Dear Book Lovers, Welcome! I am delighted that you have found The Through the Looking Glass blog. For over twenty years I reviewed children's literature titles for my online journal, which came out six times a year. Every book review written for that publication can be found on the Through the Looking Glass website (the link is below). I am now moving in a different direction, though the columns that I write are still book-centric. Instead of writing reviews, I'm offering you columns on topics that have been inspired by wonderful books that I have read. I tell you about the books in question, and describe how they have have impacted me. This may sound peculiar to some of you, but the books that I tend to choose are ones that resonate with me on some level. Therefore, when I read the last page and close the covers, I am not quite the same person that I was when first I started reading the book. The shift in my perspective might be miniscule, but it is still there. The books I am looking are both about adult and children's titles. Some of the children's titles will appeal to adults, while others will not. Some of the adult titles will appeal to younger readers, particularly those who are eager to expand their horizons.

Tuesday, April 5, 2022

Happy Birthday, Richard Peck, author extraordinaire.


I read my first Richard Peck novel, the one reviewed below, in 2000, and I have been a fan of his work ever since. This novel A Long Way from Chicago: A Novel in Stories is the first book in a trilogy featuring, among others, the unstoppable Mrs. Dowel. It is the kind of story both young readers and adults will enjoy. Indeed, many of Richard Peck's mid-grade and young adult novels will appeal to adults because their themes are so universal and so pertinent for people of all ages and backgrounds. I strongly urge to get a copy of this book. You will love it. Richard Peck was an incredibly gifted author whose writings made me both laugh out loud and weep a little weep. He wrote books in several genres for young readers, and he also wrote adult fiction and nonfiction.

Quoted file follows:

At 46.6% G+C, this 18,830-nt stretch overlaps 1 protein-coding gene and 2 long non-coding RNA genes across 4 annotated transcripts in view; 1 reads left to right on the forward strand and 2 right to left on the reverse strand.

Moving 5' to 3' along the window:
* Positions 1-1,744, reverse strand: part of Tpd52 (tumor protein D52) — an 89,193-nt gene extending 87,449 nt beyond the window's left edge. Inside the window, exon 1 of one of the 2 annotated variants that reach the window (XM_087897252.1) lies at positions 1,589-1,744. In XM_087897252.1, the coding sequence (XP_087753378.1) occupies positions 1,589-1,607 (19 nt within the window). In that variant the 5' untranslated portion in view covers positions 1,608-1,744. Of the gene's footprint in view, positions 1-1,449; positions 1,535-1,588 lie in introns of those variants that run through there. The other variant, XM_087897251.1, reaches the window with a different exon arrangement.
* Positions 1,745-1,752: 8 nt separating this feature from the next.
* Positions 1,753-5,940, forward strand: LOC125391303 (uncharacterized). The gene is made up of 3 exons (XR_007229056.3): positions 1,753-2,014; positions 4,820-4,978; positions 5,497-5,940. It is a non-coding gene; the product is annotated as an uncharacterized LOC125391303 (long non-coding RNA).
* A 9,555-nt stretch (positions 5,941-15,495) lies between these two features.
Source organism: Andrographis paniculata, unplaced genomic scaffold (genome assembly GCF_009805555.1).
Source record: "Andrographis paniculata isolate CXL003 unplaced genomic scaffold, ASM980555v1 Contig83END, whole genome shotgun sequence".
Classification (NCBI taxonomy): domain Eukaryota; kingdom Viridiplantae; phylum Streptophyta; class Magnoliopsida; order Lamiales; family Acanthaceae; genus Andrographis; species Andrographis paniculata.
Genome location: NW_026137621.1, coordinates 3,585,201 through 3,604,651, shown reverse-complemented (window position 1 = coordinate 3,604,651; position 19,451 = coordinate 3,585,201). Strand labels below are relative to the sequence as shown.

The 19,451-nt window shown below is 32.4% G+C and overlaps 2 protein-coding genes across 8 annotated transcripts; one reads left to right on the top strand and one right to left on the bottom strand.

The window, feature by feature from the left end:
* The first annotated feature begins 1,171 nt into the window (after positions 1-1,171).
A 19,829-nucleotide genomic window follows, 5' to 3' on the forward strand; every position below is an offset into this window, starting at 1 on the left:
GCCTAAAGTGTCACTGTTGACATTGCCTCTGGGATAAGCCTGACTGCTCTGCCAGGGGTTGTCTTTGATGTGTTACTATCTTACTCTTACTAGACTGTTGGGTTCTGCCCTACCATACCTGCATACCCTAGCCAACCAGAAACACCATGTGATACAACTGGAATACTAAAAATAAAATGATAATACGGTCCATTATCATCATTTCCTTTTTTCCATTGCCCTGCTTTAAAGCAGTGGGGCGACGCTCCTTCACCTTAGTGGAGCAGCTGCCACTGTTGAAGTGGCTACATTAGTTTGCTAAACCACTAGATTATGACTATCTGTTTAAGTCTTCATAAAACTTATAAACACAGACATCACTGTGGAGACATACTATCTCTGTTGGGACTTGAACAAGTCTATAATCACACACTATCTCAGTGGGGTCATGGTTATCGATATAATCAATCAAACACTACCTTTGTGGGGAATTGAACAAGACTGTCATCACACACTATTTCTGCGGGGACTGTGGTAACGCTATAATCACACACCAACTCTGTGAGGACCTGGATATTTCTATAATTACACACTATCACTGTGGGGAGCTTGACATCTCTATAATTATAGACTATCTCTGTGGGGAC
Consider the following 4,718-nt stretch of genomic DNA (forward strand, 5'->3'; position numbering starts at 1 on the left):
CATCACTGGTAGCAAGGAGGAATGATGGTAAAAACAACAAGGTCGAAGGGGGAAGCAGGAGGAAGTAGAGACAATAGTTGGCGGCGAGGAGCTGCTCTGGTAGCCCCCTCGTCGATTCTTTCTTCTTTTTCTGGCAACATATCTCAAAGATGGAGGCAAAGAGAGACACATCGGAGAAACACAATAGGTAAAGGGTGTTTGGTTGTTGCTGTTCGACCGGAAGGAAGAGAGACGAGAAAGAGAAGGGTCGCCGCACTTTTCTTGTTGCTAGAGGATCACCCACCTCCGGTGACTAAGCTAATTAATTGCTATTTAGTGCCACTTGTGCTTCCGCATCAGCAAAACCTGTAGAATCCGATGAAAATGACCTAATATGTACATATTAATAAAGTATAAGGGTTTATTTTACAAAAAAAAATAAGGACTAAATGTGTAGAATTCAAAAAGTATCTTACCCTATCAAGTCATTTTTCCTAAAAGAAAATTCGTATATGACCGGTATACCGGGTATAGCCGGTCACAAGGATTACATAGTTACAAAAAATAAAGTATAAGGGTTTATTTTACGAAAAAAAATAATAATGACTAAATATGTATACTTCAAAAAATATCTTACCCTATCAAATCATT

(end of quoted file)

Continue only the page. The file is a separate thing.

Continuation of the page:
Richard Peck wrote his first line of fiction the day he quit his junior high school teaching job. The year was 1971 and Peck was thirty-seven years old. Teaching had reacquainted him with the challenges of being young: “As adults, we want young people to start looking for themselves, but they only want to look for leaders.”
   He remembers when life was different. “When I was young, we were never more than five minutes from the nearest adult, and that solved most of the problems I write about for a later generation living nearer the edge.” In fact, he remembers the year when everything changed. “I was teaching. It was the second semester of the 1967-68 school year. The change was due to many things: the collapse of family structure, the politicization of schools. . . . But, the authority of the peer group began to replace adult authority, and children quickly learned that they dare not be better achievers than their leaders in the peer group,” he explains. “You only grow up when you’ve walked away from those people. In all my novels, you have to declare your independence from your peers before you can take that first real step toward yourself.”